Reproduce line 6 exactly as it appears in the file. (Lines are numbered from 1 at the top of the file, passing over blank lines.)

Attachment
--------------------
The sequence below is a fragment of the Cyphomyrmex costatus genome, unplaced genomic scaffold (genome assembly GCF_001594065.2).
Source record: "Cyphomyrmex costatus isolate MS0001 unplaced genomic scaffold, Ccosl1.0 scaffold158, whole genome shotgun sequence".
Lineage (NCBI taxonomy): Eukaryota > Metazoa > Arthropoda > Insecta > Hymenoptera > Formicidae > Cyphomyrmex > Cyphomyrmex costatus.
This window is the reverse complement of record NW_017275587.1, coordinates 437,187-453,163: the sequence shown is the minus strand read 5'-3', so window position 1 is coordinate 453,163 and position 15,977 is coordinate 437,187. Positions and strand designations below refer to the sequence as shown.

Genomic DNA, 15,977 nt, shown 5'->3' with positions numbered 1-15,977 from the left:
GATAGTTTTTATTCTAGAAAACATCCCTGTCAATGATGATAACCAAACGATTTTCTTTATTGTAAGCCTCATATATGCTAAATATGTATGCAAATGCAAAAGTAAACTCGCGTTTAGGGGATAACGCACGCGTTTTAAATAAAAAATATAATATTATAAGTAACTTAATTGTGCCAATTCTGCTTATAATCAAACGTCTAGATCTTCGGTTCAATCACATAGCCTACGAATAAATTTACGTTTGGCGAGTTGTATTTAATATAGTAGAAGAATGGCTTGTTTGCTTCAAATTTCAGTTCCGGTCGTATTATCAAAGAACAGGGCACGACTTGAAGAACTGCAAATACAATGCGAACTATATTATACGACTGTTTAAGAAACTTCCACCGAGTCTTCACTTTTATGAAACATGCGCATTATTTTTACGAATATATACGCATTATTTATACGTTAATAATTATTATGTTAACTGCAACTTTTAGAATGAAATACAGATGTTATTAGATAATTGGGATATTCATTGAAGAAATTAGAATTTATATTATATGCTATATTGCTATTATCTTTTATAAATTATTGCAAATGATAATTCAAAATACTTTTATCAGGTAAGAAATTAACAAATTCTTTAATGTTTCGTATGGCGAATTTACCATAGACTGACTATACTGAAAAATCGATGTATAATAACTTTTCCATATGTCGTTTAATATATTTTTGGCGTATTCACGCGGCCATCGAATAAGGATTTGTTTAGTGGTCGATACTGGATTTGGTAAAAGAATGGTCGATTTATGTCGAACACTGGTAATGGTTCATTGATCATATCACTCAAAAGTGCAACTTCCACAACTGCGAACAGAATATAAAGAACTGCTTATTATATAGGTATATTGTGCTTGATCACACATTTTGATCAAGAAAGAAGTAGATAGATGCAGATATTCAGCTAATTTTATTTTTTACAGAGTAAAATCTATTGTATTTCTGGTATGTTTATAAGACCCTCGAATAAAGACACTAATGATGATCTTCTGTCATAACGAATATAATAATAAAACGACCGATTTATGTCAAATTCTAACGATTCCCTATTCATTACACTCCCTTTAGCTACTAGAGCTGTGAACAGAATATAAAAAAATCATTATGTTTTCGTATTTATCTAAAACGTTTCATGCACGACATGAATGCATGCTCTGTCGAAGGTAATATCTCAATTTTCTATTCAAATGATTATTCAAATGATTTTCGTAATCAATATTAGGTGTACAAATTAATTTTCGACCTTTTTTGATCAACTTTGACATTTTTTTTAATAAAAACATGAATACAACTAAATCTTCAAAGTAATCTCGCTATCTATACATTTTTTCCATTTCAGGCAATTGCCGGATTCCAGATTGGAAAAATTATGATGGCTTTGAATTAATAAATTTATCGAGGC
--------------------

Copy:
GATAGTTTTTATTCTAGAAAACATCCCTGTCAATGATGATAACCAAACGATTTTCTTTATTGTAAGCCTCATATATGCTAAATATGTATGCAAATGCAAAAGTAAACTCGCGTTTAGGGGATAACGCACGCGTTTTAAATAAAAAATATAATATTATAAGTAACTTAATTGTGCCAATTCTGCTTATAATCAAACGTCTAGATCTTCGGTTCAATCACATAGCCTACGAATAAATTTACGTTTGGCGAGTTGTATTTAATATAGTAGAAGAATGGCTTGTTTGCTTCAAATTTCAGTTCCGGTCGTATTATCAAAGAACAGGGCACGACTTGAAGAACTGCAAATACAATGCGAACTATATTATACGACTGTTTAAGAAACTTCCACCGAGTCTTCACTTTTATGAAACATGCGCATTATTTTTACGAATATATACGCATTATTTATACGTTAATAATTATTATGTTAACTGCAACTTTTAGAATGAAATACAGATGTTATTAGATAATTGGGATATTCATTGAAGAAATTAGAATTTATATTATATGCTATATTGCTATTATCTTTTATAAATTATTGCAAATGATAATTCAAAATACTTTTATCAGGTAAGAAATTAACAAATTCTTTAATGTTTCGTATGGCGAATTTACCATAGACTGACTATACTGAAAAATCGATGTATAATAACTTTTCCATATGTCGTTTAATATATTTTTGGCGTATTCACGCGGCCATCGAATAAGGATTTGTTTAGTGGTCGATACTGGATTTGGTAAAAGAATGGTCGATTTATGTCGAACACTGGTAATGGTTCATTGATCATATCACTCAAAAGTGCAACTTCCACAACTGCGAACAGAATATAAAGAACTGCTTATTATATAGGTATATTGTGCTTGATCACACATTTTGATCAAGAAAGAAGTAGATAGATGCAGATATTCAGCTAATTTTATTTTTTACAGAGTAAAATCTATTGTATTTCTGGTATGTTTATAAGACCCTCGAATAAAGACACTAATGATGATCTTCTGTCATAACGAATATAATAATAAAACGACCGATTTATGTCAAATTCTAACGATTCCCTATTCATTACACTCCCTTTAGCTACTAGAGCTGTGAACAGAATATAAAAAAATCATTATGTTTTCGTATTTATCTAAAACGTTTCATGCACGACATGAATGCATGCTCTGTCGAAGGTAATATCTCAATTTTCTATTCAAATGATTATTCAAATGATTTTCGTAATCAATATTAGGTGTACAAATTAATTTTCGACCTTTTTTGATCAACTTTGACATTTTTTTTAATAAAAACATGAATACAACTAAATCTTCAAAGTAATCTCGCTATCTATACATTTTTTCCATTTCAGGCAATTGCCGGATTCCAGATTGGAAAAATTATGATGGCTTTGAATTAATAAATTTATCGAGGC